Another subject that Nevo has been researching since 1975 is the evolution of wild grains, which is very important today due to climate change and the accelerated growth of the population, which require an increase in the amount of food. "Cultural grains are the basis of food," Nebo explains. "But they have one major problem - they are sensitive to diseases and ecological constraints and need cultivation and improvement with the help of the wild grains, which were an outlet for the cultured grains." Nevo's research examined this natural variety of species - the "mother of wheat" and the "mother of barley", for example - and discovered that it is necessary for the genetic improvement of the cultivated plants (mainly grains such as wheat and barley), which form the basis of the human diet. Nebo discovered that while the cultivated grains are sensitive to disease, drought and salinity, the wild grains are rich in genetic reserves that are resistant to ecological constraints. Therefore, the gene pool of the wild grains can be used to improve the cultivated grains, so that they will also be adapted to changes in environmental conditions, especially in the face of global warming.

The mission: to transfer resistant genes to the cultivated plants. Photo: böhringer friedrich, Wikipedia
The mission: to transfer resistant genes to the cultivated plants. Photo: böhringer friedrich, Wikipedia

Nebo built the world's largest gene banks of wild wheat and wild barley at the University of Haifa, and his research on these grains served as the basis for an agricultural revolution in their improvement.

Nevo is certainly not resting on its laurels and continues to set new goals for itself, both for the near and distant future. "If we effectively utilize the genetic reserves of wild plants, we can save world agriculture, diversify it and allow it to exist even in steppe and desert areas," he says. "In our research, we also found species of fungi that live in the Dead Sea and have a genetic resistance to salinity that allows them to live at 35 percent salt - the salinity level of the Dead Sea today. We plan to extract genetic pools of salt-resistant genes from them and transfer them to cultivated plants to grow them in deserts and salt marshes, thus increasing the food for the world's steadily growing population."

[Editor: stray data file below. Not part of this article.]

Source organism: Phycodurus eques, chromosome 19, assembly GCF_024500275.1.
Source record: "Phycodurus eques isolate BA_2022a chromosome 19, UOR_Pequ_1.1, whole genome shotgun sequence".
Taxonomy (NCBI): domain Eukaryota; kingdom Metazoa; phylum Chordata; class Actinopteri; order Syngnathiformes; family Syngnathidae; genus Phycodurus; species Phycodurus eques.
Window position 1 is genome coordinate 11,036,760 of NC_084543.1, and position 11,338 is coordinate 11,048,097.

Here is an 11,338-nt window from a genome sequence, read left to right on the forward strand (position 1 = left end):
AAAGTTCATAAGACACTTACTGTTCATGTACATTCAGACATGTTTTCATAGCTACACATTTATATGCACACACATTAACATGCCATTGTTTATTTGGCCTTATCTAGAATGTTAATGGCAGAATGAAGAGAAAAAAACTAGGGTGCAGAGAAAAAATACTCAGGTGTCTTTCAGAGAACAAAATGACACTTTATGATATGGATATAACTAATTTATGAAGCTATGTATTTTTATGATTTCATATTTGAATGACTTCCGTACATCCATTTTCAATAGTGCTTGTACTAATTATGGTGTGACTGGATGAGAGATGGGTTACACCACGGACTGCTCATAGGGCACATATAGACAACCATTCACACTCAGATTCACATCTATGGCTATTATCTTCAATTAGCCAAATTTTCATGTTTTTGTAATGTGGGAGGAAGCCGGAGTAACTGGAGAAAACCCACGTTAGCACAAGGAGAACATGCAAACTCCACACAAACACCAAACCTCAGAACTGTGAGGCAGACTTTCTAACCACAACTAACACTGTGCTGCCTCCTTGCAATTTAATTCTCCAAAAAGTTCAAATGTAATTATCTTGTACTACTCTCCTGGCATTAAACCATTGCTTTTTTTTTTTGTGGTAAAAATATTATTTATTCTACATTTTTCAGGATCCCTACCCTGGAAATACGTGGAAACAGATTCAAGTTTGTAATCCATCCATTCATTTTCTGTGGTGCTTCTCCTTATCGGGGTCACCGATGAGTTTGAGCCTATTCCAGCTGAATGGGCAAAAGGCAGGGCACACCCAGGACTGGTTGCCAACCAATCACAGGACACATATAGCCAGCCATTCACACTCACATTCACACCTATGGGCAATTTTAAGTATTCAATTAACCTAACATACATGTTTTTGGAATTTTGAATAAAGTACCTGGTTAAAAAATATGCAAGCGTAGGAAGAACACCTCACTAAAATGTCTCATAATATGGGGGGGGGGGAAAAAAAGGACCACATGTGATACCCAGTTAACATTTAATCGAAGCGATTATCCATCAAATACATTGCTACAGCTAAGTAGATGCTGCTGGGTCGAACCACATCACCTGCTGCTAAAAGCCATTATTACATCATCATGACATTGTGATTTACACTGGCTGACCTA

War for the preservation of nature

Nevo did not leave his mark only on the field of evolutionary biology, but also took part in shaping other fields of Israeli science. In 1949 he joined the Geological Science Corps and participated in the geological mapping of the Negev in order to find mineral treasures for the young country. Today, he has something to say about the natural treasure that is causing an uproar in the country. "Natural gas should and should be exploited, but it should be the property of the public and not the property of the capitalists," he says. "You also have to make sure it doesn't cause contamination. The gas may break out of the transport pipes and this may cause an ecological disaster. Gas and oil can seriously pollute the biological world, like the disaster that happened in the past. If a natural gas pipeline explodes, a disaster of the same magnitude may occur."

Conservation of nature, in general, is a subject close to Nebo's heart, who was a student, and later also a colleague, of Heinrich Mendelssohn, one of the founders of nature conservation and zoological research in Israel. "We need to preserve nature for the sake of future generations in all respects, we must not let urbanization and real estate companies take over the open spaces without restriction," says Nebo emphatically. "Those with interests want to make a profit, but they are less interested in keeping the person as an individual and a healthy, living and breathing society. It is mainly the role of the politicians to create the appropriate balance between construction and nature conservation, and to create supervision and conservation of natural sites throughout the country, not just the beaches. This is a difficult war, because the economic interests have strong political power and the real estate companies may occupy all the open areas that are suitable for construction."

"Our job is to ensure that many open areas remain in the Land of Israel, with a certain connection between them, so as not to imprison the animals without the ability to move from place to place. This is necessary for their continuity", Nevo summarizes his message, both to scientists and ordinary citizens. "It is important to preserve the diversity of species and the green areas, because this is the basis of human existence. Without nature conservation we will be left with only concrete and cement, and it will be a national and international disaster. As individuals, we need to unite and sign the many petitions that are published on behalf of the green bodies, because alone we are weak against the giant corporations, but together we will have the power to make a change."